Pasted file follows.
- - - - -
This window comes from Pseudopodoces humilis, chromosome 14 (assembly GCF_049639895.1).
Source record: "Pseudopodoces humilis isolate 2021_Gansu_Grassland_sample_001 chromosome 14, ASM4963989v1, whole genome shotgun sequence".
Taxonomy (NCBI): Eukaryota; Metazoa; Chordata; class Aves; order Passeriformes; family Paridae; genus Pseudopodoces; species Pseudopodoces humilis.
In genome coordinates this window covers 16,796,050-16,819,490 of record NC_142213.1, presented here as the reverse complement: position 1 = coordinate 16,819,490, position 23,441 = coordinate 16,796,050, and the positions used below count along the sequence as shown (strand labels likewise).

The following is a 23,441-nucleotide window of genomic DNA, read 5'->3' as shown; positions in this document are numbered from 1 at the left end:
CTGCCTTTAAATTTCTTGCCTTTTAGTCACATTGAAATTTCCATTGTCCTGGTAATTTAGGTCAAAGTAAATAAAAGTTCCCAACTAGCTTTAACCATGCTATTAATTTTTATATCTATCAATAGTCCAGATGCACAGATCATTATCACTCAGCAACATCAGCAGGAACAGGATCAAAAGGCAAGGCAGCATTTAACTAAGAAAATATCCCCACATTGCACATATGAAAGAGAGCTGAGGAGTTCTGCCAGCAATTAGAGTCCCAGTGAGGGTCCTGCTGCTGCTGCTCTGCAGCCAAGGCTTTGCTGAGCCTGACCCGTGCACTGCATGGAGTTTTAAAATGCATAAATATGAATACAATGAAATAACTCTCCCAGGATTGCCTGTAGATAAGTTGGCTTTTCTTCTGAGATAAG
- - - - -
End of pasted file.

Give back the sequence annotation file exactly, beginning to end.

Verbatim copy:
This window comes from Pseudopodoces humilis, chromosome 14 (assembly GCF_049639895.1).
Source record: "Pseudopodoces humilis isolate 2021_Gansu_Grassland_sample_001 chromosome 14, ASM4963989v1, whole genome shotgun sequence".
Taxonomy (NCBI): Eukaryota; Metazoa; Chordata; class Aves; order Passeriformes; family Paridae; genus Pseudopodoces; species Pseudopodoces humilis.
In genome coordinates this window covers 16,796,050-16,819,490 of record NC_142213.1, presented here as the reverse complement: position 1 = coordinate 16,819,490, position 23,441 = coordinate 16,796,050, and the positions used below count along the sequence as shown (strand labels likewise).

The following is a 23,441-nucleotide window of genomic DNA, read 5'->3' as shown; positions in this document are numbered from 1 at the left end:
CTGCCTTTAAATTTCTTGCCTTTTAGTCACATTGAAATTTCCATTGTCCTGGTAATTTAGGTCAAAGTAAATAAAAGTTCCCAACTAGCTTTAACCATGCTATTAATTTTTATATCTATCAATAGTCCAGATGCACAGATCATTATCACTCAGCAACATCAGCAGGAACAGGATCAAAAGGCAAGGCAGCATTTAACTAAGAAAATATCCCCACATTGCACATATGAAAGAGAGCTGAGGAGTTCTGCCAGCAATTAGAGTCCCAGTGAGGGTCCTGCTGCTGCTGCTCTGCAGCCAAGGCTTTGCTGAGCCTGACCCGTGCACTGCATGGAGTTTTAAAATGCATAAATATGAATACAATGAAATAACTCTCCCAGGATTGCCTGTAGATAAGTTGGCTTTTCTTCTGAGATAAG